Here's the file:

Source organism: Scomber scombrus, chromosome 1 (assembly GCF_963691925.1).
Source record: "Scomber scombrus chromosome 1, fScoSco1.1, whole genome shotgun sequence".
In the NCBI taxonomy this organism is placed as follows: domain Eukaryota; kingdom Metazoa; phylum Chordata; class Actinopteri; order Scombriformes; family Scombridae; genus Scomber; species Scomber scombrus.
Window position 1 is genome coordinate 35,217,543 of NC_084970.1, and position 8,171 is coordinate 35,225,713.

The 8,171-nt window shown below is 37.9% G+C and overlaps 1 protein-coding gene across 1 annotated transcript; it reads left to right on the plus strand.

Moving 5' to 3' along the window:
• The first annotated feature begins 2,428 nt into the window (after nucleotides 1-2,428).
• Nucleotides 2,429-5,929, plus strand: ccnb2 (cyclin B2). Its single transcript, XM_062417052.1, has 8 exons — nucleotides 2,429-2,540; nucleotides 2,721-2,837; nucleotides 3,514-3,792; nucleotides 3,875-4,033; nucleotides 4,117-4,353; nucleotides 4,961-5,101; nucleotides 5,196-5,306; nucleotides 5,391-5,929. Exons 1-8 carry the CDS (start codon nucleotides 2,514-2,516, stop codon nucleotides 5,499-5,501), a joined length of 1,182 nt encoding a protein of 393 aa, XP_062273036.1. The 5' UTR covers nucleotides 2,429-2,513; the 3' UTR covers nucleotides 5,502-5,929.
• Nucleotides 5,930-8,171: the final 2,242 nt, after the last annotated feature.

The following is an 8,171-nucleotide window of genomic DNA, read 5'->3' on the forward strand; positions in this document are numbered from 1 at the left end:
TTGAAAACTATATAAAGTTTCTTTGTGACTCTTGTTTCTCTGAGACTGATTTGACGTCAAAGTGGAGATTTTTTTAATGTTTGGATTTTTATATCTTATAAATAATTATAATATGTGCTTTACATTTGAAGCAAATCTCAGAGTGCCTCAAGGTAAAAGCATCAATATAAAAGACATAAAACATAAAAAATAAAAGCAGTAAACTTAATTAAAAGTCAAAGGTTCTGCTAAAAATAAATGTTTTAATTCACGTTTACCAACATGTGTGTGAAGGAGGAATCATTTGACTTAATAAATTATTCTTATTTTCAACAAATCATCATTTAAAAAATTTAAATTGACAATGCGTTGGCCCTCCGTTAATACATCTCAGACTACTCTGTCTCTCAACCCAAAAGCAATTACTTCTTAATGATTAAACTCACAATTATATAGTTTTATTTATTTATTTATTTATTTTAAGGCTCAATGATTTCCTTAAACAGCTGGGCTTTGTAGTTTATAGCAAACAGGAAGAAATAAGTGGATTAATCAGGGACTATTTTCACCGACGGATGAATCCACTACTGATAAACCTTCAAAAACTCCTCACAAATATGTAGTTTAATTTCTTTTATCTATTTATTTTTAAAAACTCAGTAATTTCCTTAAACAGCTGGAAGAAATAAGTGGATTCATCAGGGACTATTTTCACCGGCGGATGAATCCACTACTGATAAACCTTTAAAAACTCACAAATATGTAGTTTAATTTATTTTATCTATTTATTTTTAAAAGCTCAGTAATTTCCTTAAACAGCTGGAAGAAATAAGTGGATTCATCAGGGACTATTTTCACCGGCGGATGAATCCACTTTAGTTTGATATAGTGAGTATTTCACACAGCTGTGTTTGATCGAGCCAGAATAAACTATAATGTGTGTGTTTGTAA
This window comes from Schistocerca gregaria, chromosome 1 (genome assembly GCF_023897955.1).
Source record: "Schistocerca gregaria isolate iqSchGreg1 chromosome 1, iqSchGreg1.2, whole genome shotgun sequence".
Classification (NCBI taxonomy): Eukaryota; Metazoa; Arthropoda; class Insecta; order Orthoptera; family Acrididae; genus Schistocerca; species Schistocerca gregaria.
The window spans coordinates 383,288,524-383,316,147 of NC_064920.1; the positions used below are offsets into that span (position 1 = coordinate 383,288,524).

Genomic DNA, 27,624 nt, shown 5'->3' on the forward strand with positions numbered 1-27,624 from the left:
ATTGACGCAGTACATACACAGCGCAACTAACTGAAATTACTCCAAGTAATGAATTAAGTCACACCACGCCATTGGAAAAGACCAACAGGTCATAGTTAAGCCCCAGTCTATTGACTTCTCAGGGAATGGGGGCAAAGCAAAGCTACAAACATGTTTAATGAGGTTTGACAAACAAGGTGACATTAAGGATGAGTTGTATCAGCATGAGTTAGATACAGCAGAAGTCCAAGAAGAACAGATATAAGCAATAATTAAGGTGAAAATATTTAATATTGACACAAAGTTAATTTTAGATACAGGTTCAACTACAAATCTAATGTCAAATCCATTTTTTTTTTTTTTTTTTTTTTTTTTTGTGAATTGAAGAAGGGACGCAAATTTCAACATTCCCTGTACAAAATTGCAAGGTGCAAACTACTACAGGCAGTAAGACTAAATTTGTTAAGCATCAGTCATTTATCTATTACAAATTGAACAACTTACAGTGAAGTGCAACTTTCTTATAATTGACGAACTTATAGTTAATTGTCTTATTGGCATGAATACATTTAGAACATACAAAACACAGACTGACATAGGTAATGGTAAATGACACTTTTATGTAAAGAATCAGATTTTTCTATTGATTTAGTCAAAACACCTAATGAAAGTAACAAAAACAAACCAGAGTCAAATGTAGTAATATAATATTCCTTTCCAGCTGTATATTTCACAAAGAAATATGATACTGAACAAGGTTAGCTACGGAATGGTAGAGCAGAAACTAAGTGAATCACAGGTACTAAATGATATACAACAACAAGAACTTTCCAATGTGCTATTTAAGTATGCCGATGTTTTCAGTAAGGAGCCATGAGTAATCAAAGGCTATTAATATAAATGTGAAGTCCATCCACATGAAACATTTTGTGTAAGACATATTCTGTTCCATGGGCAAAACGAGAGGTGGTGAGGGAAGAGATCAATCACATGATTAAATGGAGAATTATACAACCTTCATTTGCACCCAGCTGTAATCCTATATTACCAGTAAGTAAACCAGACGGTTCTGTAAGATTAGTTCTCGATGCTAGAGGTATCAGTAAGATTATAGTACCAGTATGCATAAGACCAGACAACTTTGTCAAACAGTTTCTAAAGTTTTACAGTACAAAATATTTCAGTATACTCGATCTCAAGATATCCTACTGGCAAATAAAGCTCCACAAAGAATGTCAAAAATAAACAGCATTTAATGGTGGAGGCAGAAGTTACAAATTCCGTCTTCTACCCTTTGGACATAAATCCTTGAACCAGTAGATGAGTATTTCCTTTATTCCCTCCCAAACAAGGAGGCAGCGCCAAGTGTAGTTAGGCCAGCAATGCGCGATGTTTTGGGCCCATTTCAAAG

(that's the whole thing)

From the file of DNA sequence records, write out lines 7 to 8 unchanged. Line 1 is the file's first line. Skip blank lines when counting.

• The first annotated feature begins 2,428 nt into the window (after nucleotides 1-2,428).
• Nucleotides 2,429-5,929, plus strand: ccnb2 (cyclin B2). Its single transcript, XM_062417052.1, has 8 exons — nucleotides 2,429-2,540; nucleotides 2,721-2,837; nucleotides 3,514-3,792; nucleotides 3,875-4,033; nucleotides 4,117-4,353; nucleotides 4,961-5,101; nucleotides 5,196-5,306; nucleotides 5,391-5,929. Exons 1-8 carry the CDS (start codon nucleotides 2,514-2,516, stop codon nucleotides 5,499-5,501), a joined length of 1,182 nt encoding a protein of 393 aa, XP_062273036.1. The 5' UTR covers nucleotides 2,429-2,513; the 3' UTR covers nucleotides 5,502-5,929.